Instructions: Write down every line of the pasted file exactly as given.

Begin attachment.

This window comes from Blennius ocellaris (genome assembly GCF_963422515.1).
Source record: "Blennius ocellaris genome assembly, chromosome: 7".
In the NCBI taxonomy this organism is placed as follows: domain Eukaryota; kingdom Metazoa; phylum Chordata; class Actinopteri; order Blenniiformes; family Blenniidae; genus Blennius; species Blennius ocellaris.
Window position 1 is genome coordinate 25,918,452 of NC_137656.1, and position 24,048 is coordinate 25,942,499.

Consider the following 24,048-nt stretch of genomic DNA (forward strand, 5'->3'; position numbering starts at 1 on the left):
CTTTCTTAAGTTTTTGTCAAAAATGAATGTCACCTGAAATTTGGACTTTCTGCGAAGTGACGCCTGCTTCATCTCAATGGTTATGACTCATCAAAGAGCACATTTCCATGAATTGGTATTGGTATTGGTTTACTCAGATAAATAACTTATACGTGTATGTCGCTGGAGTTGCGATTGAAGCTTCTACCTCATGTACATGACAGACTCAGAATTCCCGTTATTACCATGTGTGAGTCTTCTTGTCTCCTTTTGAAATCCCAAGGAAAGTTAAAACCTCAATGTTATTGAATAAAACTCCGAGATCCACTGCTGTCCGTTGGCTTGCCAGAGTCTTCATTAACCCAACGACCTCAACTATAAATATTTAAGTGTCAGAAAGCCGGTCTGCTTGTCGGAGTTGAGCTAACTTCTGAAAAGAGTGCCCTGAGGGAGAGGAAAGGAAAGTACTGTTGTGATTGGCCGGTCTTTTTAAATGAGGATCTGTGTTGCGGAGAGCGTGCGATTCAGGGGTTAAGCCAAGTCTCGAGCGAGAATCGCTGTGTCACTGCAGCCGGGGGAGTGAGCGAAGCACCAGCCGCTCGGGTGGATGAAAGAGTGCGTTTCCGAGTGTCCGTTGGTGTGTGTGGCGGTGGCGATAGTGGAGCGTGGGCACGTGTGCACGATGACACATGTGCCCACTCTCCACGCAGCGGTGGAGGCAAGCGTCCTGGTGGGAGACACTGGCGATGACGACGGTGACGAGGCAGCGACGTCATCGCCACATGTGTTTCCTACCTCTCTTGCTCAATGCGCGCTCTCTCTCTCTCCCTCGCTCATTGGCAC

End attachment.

This window comes from Blennius ocellaris (genome assembly GCF_963422515.1).
Source record: "Blennius ocellaris genome assembly, chromosome: 7".
In the NCBI taxonomy this organism is placed as follows: domain Eukaryota; kingdom Metazoa; phylum Chordata; class Actinopteri; order Blenniiformes; family Blenniidae; genus Blennius; species Blennius ocellaris.
Window position 1 is genome coordinate 25,918,452 of NC_137656.1, and position 24,048 is coordinate 25,942,499.

Consider the following 24,048-nt stretch of genomic DNA (forward strand, 5'->3'; position numbering starts at 1 on the left):
CTTTCTTAAGTTTTTGTCAAAAATGAATGTCACCTGAAATTTGGACTTTCTGCGAAGTGACGCCTGCTTCATCTCAATGGTTATGACTCATCAAAGAGCACATTTCCATGAATTGGTATTGGTATTGGTTTACTCAGATAAATAACTTATACGTGTATGTCGCTGGAGTTGCGATTGAAGCTTCTACCTCATGTACATGACAGACTCAGAATTCCCGTTATTACCATGTGTGAGTCTTCTTGTCTCCTTTTGAAATCCCAAGGAAAGTTAAAACCTCAATGTTATTGAATAAAACTCCGAGATCCACTGCTGTCCGTTGGCTTGCCAGAGTCTTCATTAACCCAACGACCTCAACTATAAATATTTAAGTGTCAGAAAGCCGGTCTGCTTGTCGGAGTTGAGCTAACTTCTGAAAAGAGTGCCCTGAGGGAGAGGAAAGGAAAGTACTGTTGTGATTGGCCGGTCTTTTTAAATGAGGATCTGTGTTGCGGAGAGCGTGCGATTCAGGGGTTAAGCCAAGTCTCGAGCGAGAATCGCTGTGTCACTGCAGCCGGGGGAGTGAGCGAAGCACCAGCCGCTCGGGTGGATGAAAGAGTGCGTTTCCGAGTGTCCGTTGGTGTGTGTGGCGGTGGCGATAGTGGAGCGTGGGCACGTGTGCACGATGACACATGTGCCCACTCTCCACGCAGCGGTGGAGGCAAGCGTCCTGGTGGGAGACACTGGCGATGACGACGGTGACGAGGCAGCGACGTCATCGCCACATGTGTTTCCTACCTCTCTTGCTCAATGCGCGCTCTCTCTCTCTCCCTCGCTCATTGGCAC